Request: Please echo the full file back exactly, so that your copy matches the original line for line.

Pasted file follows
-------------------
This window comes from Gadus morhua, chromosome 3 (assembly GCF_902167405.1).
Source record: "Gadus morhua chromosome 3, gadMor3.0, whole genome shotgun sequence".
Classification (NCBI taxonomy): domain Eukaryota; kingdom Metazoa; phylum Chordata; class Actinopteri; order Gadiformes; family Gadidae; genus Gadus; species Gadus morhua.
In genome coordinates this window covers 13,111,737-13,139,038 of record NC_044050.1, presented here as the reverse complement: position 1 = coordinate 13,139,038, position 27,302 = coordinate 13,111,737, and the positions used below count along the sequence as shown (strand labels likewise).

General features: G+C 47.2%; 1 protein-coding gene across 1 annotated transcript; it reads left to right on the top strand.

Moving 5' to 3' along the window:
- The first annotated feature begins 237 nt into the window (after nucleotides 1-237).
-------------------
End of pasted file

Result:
This window comes from Gadus morhua, chromosome 3 (assembly GCF_902167405.1).
Source record: "Gadus morhua chromosome 3, gadMor3.0, whole genome shotgun sequence".
Classification (NCBI taxonomy): domain Eukaryota; kingdom Metazoa; phylum Chordata; class Actinopteri; order Gadiformes; family Gadidae; genus Gadus; species Gadus morhua.
In genome coordinates this window covers 13,111,737-13,139,038 of record NC_044050.1, presented here as the reverse complement: position 1 = coordinate 13,139,038, position 27,302 = coordinate 13,111,737, and the positions used below count along the sequence as shown (strand labels likewise).

General features: G+C 47.2%; 1 protein-coding gene across 1 annotated transcript; it reads left to right on the top strand.

Moving 5' to 3' along the window:
- The first annotated feature begins 237 nt into the window (after nucleotides 1-237).